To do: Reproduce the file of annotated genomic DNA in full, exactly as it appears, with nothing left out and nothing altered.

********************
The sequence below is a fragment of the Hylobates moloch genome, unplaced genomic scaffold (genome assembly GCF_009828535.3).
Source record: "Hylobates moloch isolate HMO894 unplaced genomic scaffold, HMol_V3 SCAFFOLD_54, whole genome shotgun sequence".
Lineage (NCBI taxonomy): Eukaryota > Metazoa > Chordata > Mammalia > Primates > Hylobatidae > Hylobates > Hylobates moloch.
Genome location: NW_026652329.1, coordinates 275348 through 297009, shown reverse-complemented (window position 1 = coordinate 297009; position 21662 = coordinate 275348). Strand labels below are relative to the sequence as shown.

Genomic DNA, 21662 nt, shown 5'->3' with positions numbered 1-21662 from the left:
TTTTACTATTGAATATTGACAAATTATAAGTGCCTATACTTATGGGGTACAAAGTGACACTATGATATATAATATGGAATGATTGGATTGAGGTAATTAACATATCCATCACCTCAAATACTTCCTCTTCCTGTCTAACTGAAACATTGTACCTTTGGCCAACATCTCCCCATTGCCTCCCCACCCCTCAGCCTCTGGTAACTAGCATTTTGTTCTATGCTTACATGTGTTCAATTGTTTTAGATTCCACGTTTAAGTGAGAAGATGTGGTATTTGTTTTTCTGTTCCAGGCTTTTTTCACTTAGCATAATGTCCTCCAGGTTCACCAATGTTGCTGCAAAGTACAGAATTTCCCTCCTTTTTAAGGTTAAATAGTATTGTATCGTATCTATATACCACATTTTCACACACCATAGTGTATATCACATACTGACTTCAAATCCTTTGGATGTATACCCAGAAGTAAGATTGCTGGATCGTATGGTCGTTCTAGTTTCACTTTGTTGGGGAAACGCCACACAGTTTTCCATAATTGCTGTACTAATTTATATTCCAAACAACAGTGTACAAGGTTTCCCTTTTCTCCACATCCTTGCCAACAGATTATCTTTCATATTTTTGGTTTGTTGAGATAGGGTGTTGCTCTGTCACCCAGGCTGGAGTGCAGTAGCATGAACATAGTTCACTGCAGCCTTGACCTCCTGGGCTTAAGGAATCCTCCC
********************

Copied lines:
The sequence below is a fragment of the Hylobates moloch genome, unplaced genomic scaffold (genome assembly GCF_009828535.3).
Source record: "Hylobates moloch isolate HMO894 unplaced genomic scaffold, HMol_V3 SCAFFOLD_54, whole genome shotgun sequence".
Lineage (NCBI taxonomy): Eukaryota > Metazoa > Chordata > Mammalia > Primates > Hylobatidae > Hylobates > Hylobates moloch.
Genome location: NW_026652329.1, coordinates 275348 through 297009, shown reverse-complemented (window position 1 = coordinate 297009; position 21662 = coordinate 275348). Strand labels below are relative to the sequence as shown.

Genomic DNA, 21662 nt, shown 5'->3' with positions numbered 1-21662 from the left:
TTTTACTATTGAATATTGACAAATTATAAGTGCCTATACTTATGGGGTACAAAGTGACACTATGATATATAATATGGAATGATTGGATTGAGGTAATTAACATATCCATCACCTCAAATACTTCCTCTTCCTGTCTAACTGAAACATTGTACCTTTGGCCAACATCTCCCCATTGCCTCCCCACCCCTCAGCCTCTGGTAACTAGCATTTTGTTCTATGCTTACATGTGTTCAATTGTTTTAGATTCCACGTTTAAGTGAGAAGATGTGGTATTTGTTTTTCTGTTCCAGGCTTTTTTCACTTAGCATAATGTCCTCCAGGTTCACCAATGTTGCTGCAAAGTACAGAATTTCCCTCCTTTTTAAGGTTAAATAGTATTGTATCGTATCTATATACCACATTTTCACACACCATAGTGTATATCACATACTGACTTCAAATCCTTTGGATGTATACCCAGAAGTAAGATTGCTGGATCGTATGGTCGTTCTAGTTTCACTTTGTTGGGGAAACGCCACACAGTTTTCCATAATTGCTGTACTAATTTATATTCCAAACAACAGTGTACAAGGTTTCCCTTTTCTCCACATCCTTGCCAACAGATTATCTTTCATATTTTTGGTTTGTTGAGATAGGGTGTTGCTCTGTCACCCAGGCTGGAGTGCAGTAGCATGAACATAGTTCACTGCAGCCTTGACCTCCTGGGCTTAAGGAATCCTCCC